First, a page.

Americans agree that taking care of one’s mouth, teeth and gums is “absolutely needed,” yet, only 1/3 of American say they do an “excellent” job taking care of their mouth, teeth and gums, and fewer says their oral health is “excellent” (from The Public Speaks Up on Oral Health Care: An ADA and Crest/Oral-B Survey). So why aren’t these oral health conscious Americans going to the dentist?
While most believe that they just didn’t have the time or the need, cost was cited by 40% of those surveyed as the biggest concern governing their decision. Persons with lower incomes are affected by Medicaid’s decision to deprioritize dental care and because the Patient Protection and Affordable Care Act do not include dental care as an essential benefit. This creates what the ADA calls, “a disturbing dental divide in America,” where lower income families are not getting the dental care they need, and the resulting emergency work (which is very expensive) drives them further into debt.
People who earned over $120,000 per year were twice as likely to go to the dentist as those who earned less than $12,000. “Dental visit rates have held steady since 2008 for top earners,” the Gallup report indicates, “while they have declined for all other groups, particularly for low- and middle-income households with incomes between $24,000 and $60,000 per year.”
Nearly 33% of persons surveyed indicated that they believed their mouths to be healthy, therefore they didn’t need to go to the dentist (I tried this with my mother this several times, without success). While it is true that some people may not need professional dental care because of the advancements in dental health and education, other may not fully understand the implications or consequences of poor oral health.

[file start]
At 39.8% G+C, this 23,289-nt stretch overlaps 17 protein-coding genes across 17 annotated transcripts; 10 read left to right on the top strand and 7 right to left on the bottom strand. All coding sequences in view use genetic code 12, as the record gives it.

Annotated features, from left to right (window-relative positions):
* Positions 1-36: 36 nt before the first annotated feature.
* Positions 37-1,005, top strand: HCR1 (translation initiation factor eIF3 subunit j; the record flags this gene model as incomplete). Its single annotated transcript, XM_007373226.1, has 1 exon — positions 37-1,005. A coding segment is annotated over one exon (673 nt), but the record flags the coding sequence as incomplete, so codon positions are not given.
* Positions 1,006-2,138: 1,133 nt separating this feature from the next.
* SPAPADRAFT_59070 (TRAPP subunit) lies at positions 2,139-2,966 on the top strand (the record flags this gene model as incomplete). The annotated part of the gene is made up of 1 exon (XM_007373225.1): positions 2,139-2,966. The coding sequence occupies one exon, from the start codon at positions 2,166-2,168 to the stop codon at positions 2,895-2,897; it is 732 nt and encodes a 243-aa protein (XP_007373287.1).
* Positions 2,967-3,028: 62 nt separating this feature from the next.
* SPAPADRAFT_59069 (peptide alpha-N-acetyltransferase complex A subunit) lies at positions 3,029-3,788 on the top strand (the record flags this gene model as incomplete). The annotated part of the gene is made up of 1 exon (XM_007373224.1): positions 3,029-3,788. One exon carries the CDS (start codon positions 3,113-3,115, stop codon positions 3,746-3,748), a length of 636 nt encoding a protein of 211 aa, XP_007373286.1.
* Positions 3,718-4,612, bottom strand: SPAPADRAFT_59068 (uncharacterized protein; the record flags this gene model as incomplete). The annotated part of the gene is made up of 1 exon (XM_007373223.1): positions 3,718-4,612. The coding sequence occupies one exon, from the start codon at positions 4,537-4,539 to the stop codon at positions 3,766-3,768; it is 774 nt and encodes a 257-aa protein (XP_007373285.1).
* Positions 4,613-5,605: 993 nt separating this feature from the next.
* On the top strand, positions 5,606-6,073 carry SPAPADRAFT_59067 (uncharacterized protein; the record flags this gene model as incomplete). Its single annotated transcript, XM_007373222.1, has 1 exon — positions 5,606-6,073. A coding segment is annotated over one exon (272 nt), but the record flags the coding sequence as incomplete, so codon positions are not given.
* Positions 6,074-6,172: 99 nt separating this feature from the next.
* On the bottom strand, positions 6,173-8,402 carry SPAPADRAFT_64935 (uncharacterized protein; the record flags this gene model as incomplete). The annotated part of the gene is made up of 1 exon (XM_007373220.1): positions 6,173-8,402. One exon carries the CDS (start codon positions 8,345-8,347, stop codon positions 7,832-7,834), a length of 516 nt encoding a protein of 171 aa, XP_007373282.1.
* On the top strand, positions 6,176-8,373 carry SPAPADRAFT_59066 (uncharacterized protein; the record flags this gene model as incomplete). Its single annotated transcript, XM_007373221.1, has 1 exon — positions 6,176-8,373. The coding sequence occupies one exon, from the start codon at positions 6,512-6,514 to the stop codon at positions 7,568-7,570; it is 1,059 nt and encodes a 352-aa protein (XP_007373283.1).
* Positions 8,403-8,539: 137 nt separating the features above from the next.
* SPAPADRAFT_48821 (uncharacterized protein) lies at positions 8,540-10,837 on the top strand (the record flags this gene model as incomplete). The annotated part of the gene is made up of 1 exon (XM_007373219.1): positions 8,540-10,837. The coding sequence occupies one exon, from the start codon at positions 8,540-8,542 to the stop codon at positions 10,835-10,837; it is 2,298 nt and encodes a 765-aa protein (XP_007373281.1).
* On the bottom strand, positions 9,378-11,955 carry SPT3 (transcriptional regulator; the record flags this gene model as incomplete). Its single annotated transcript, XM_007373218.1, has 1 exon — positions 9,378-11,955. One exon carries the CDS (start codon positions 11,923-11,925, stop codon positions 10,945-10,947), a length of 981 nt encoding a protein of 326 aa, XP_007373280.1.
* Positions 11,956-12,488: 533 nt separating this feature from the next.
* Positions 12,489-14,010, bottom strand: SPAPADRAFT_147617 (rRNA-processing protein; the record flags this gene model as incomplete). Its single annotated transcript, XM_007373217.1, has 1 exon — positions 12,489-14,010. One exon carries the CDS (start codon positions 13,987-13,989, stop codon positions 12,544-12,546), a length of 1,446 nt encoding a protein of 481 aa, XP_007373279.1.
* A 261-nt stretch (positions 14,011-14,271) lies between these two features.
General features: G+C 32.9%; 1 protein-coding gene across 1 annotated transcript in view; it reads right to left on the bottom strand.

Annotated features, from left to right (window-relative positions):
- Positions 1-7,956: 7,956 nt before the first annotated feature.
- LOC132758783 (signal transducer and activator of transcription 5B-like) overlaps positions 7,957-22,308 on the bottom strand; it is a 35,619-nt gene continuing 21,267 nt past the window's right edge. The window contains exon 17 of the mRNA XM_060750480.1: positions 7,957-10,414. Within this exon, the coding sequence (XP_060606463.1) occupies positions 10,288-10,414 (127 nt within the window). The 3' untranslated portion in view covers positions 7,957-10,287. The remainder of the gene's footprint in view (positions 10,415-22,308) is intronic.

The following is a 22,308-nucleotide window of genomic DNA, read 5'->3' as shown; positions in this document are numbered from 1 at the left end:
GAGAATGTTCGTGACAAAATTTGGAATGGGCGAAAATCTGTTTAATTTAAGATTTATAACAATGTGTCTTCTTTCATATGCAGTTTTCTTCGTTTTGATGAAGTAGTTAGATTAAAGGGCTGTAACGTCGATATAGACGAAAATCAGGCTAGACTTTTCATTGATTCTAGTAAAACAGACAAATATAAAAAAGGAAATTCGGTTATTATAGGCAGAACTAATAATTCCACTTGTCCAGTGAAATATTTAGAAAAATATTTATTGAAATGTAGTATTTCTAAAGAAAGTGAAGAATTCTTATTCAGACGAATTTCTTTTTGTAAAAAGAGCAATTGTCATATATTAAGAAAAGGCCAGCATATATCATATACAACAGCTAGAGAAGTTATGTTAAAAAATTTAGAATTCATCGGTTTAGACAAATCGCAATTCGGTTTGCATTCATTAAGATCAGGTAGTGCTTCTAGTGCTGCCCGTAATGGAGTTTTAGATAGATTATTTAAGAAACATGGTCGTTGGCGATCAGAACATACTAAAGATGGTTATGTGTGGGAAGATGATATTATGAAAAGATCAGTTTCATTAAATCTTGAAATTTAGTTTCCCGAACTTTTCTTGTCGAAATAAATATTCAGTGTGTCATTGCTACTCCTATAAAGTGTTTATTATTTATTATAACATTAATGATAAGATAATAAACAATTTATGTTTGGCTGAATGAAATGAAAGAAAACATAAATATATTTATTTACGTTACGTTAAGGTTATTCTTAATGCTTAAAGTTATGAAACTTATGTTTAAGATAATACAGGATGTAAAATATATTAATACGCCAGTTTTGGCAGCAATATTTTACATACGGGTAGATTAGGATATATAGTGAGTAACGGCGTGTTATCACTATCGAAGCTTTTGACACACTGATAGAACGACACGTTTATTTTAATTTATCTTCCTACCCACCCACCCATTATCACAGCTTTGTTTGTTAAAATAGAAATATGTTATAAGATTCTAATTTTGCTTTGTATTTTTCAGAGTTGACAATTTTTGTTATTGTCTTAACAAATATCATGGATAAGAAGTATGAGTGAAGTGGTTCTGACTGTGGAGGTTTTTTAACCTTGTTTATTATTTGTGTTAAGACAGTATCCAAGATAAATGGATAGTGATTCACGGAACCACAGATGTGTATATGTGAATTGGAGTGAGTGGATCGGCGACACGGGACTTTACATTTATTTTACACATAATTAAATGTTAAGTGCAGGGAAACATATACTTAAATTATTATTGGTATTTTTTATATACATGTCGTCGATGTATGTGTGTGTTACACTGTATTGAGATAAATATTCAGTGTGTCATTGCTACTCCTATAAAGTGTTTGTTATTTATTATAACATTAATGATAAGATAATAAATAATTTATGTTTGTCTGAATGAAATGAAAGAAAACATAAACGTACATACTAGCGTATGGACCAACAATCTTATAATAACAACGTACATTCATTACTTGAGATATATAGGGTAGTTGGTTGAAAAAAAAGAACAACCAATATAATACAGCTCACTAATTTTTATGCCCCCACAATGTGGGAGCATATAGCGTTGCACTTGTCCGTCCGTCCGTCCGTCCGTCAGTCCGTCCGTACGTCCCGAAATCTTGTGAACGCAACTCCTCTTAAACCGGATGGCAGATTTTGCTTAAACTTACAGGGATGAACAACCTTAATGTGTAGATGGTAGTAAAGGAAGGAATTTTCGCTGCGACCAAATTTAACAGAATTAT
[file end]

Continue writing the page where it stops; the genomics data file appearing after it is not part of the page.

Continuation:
Dental appointments are uncomfortable. It’s just a fact of life, but so are doctors’ appointments, and you don’t skip those, right? Some would claim a genetic aversion to the dentist, but most dental anxieties are the result of horror stories (real and imagined) handed down through the generations. Dentistry has improved vastly in the last few decades. Speaking to you dentist about any questions you may have about a procedure may also help alleviate any lingering anxieties during your visit.
Reasons to Visit Your Dentist
Gum disease is the leading cause of adult tooth loss and is easily diagnosed and treated. Gum disease has also been linked to heart disease, stroke, pancreatic cancer and more. Visiting your dentist regularly and maintain good oral hygiene is crucial for keeping your natural teeth strong and healthy.
According to The Oral Cancer Foundation, someone dies from oral cancer every hour of every day in the United States. Your dentist checks for oral cancer at your check up, and it is easily cured if diagnosed early.
Most toothaches and dental emergencies can be easily avoided just by regular visits to the dentist, where early signs of problems can be detected. Left untreated, simple problems like cavities, broken fillings and gum disease can have painful and expensive consequences like root canals, gum surgery and loss of teeth.
Americans deem the smile the most important physical attribute but do not realize that a beautiful smile is not always a healthy smile and can mask underlying oral health problems. Regular dental visits allow for preventative care that can prevent small problems from ballooning into major health concerns.